Overseas, in a dormitory near you, Uyghur students wake screaming in a cold sweat; they are having nightmares about their family members back in Xinjiang, or their own future without a home or a family. Their families have told them not to return under any circumstances, and now refuse to take their calls. Sub-prefectural police departments in Xinjiang send text messages to Uyghurs from their area who have been living overseas for years, demanding passport and residency information. The logic is consistent with social control practices within China: ‘You are originally of our locale, you belong to us.’ But these police are not primarily aiming to gather information, they are sending a warning: ‘We know your telephone number, we know your name, we know where your family members live in Xinjiang. Be careful, don’t be critical.’ In such ways, family members residing in Xinjiang are used as leverage in attempts to control the activities of Uyghurs living overseas (Denyer 2018; U.S. Embassy 2018). All this, too, amounts to a very high-cost exercise—and on a much larger scale than Wang Zhen’s pork.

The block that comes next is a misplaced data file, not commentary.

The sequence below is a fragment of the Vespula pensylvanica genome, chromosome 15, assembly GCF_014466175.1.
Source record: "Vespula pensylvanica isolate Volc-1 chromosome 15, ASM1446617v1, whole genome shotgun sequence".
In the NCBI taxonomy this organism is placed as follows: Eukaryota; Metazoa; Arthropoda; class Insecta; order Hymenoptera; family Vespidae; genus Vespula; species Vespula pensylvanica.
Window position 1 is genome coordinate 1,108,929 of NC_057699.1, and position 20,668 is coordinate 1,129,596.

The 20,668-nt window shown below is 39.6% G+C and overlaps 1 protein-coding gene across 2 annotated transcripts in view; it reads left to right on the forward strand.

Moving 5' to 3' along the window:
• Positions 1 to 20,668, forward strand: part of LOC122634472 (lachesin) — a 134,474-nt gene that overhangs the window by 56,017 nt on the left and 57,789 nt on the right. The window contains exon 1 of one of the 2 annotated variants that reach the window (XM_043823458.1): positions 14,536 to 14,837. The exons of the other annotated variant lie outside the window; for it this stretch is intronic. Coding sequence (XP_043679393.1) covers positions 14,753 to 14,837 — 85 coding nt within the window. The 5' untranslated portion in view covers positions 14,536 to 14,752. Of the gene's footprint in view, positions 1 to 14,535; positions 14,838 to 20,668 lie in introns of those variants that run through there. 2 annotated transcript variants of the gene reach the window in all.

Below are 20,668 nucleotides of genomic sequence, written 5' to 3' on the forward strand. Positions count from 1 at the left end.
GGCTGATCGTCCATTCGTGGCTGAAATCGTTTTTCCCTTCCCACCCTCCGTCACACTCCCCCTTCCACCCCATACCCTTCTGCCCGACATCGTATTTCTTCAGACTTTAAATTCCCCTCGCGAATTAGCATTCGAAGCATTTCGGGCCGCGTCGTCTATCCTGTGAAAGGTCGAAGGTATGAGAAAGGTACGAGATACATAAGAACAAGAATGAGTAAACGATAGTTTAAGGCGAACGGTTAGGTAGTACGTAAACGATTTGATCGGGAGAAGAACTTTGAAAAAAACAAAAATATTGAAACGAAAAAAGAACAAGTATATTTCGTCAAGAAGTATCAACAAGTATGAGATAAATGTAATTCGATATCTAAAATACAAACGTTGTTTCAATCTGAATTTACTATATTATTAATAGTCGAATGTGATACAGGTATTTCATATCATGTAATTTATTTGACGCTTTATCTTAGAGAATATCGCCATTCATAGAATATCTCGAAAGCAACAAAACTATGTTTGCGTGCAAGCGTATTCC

The cost is both financial and political. The upkeep cost of this surveillance state can only be estimated, but it is undoubtedly very high (Zenz 2018). The political cost is immeasurable: over the past two decades, repressive practices aimed at Uyghurs in Xinjiang have negatively impacted inter-ethnic relations, provoked a series of violent incidents, and caused Xinjiang residents to feel insecure, irrespective of their ethnicity. Han, Hui, Kazakh, and Uyghur people alike fear for personal or family members’ safety and economic prospects; many even fear the environment in which they live, and the place to which they all feel that they belong. And although the Chinese state media claimed in March 2017 that the number of violent terrorist incidents had dropped with ‘religious extremism notably curbed’ by April 2018, my sense is that these feelings of insecurity have increased dramatically over the very same period (Cao and Cui 2017; Xinhua 2018). This is clearly no basis upon which to build a harmonious, moderately prosperous society, as is the stated aim of the Party-state in Xinjiang and across the country (An 2017).